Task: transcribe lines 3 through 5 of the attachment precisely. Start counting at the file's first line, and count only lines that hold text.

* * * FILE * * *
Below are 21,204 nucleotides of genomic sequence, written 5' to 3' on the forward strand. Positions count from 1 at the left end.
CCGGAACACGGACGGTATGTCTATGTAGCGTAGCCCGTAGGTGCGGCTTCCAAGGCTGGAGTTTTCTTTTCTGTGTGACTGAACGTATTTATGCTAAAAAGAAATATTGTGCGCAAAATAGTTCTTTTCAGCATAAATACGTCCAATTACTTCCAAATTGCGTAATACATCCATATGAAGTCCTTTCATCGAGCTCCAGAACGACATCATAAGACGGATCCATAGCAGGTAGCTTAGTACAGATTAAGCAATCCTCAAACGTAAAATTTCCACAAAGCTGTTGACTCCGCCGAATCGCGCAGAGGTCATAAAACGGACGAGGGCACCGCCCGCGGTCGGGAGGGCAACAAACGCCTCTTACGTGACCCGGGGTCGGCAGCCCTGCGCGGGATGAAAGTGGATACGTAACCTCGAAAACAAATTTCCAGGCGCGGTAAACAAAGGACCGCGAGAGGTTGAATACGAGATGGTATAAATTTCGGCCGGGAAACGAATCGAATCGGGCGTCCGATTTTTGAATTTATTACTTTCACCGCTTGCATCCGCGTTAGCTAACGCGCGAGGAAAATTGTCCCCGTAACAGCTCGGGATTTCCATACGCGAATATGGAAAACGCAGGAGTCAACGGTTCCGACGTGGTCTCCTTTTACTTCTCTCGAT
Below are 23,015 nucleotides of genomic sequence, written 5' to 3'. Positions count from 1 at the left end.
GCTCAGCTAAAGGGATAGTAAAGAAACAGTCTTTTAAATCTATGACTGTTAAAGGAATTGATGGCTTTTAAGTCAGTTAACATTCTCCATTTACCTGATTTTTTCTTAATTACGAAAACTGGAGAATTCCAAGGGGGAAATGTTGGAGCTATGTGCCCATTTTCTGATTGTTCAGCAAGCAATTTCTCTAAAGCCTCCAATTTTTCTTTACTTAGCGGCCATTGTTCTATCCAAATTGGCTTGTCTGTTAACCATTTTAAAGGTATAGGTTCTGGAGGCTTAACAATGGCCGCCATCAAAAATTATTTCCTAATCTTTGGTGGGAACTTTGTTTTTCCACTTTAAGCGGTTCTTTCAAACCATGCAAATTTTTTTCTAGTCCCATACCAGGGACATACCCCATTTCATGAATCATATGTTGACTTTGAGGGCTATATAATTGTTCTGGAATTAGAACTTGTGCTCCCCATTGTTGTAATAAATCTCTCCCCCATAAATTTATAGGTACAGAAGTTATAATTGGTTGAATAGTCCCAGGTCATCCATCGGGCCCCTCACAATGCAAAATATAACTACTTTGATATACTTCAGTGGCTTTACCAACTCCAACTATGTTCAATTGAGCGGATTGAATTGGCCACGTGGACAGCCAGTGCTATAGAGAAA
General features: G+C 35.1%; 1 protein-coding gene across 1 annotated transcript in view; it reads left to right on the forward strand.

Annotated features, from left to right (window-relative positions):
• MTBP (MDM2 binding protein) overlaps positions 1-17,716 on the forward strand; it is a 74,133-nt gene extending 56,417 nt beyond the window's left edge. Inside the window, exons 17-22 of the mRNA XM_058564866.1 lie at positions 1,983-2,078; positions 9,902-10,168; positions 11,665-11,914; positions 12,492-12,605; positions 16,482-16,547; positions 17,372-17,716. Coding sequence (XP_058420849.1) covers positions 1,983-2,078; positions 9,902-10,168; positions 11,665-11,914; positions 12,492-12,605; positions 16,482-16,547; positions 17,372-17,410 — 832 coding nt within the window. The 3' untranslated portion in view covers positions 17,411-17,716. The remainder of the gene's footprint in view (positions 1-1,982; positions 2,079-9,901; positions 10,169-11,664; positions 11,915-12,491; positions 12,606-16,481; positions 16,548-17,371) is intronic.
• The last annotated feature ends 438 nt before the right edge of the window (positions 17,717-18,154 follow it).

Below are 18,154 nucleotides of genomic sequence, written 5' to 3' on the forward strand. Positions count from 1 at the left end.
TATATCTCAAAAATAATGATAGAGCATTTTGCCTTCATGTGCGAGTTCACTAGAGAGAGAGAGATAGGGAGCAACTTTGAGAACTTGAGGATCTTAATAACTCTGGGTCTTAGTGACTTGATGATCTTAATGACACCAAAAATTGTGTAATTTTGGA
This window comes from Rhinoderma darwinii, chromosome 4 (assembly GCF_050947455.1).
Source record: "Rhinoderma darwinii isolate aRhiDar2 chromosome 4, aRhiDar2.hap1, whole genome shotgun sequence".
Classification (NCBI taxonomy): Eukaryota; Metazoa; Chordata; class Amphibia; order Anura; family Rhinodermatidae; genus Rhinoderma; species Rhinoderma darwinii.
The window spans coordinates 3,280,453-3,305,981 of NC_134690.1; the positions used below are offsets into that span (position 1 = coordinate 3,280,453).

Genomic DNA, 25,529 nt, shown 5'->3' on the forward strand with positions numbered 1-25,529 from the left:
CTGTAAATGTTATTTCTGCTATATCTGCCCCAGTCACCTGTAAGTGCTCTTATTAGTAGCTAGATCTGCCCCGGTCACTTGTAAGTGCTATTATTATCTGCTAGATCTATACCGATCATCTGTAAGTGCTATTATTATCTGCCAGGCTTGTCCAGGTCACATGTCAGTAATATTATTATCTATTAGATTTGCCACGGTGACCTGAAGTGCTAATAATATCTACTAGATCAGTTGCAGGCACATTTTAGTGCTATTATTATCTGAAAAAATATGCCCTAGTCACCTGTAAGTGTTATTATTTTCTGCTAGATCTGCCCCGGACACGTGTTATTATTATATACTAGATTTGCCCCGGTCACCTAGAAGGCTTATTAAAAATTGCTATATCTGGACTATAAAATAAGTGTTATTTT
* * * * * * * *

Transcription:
Below are 23,015 nucleotides of genomic sequence, written 5' to 3'. Positions count from 1 at the left end.
GCTCAGCTAAAGGGATAGTAAAGAAACAGTCTTTTAAATCTATGACTGTTAAAGGAATTGATGGCTTTTAAGTCAGTTAACATTCTCCATTTACCTGATTTTTTCTTAATTACGAAAACTGGAGAATTCCAAGGGGGAAATGTTGGAGCTATGTGCCCATTTTCTGATTGTTCAGCAAGCAATTTCTCTAAAGCCTCCAATTTTTCTTTACTTAGCGGCCATTGTTCTATCCAAATTGGCTTGTCTGTTAACCATTTTAAAGGTATAGGTTCTGGAGGCTTAACAATGGCCGCCATCAAAAATTATTTCCTAATCTTTGGTGGGAACTTTGTTTTTCCACTTTAAGCGGTTCTTTCAAACCATGCAAATTTTTTTCTAGTCCCATACCAGGGACATACCCCATTTCATGAATCATATGTTGACTTTGAGGGCTATATAATTGTTCTGGAATTAGAACTTGTGCTCCCCATTGTTGTAATAAATCTCTCCCCCATAAATTTATAGGTACAGAAGTTATAATTGGTTGAATAGTCCCAGGTCATCCATCGGGCCCCTCACAATGCAAAATATAACTACTTTGATATACTTCAGTGGCTTTACCAACTCCAACTATGTTCAATTGAGCGGATTGAATTGGCCACGTGGACAGCCAGTGCTATAGAGAAA
General features: G+C 35.1%; 1 protein-coding gene across 1 annotated transcript in view; it reads left to right on the forward strand.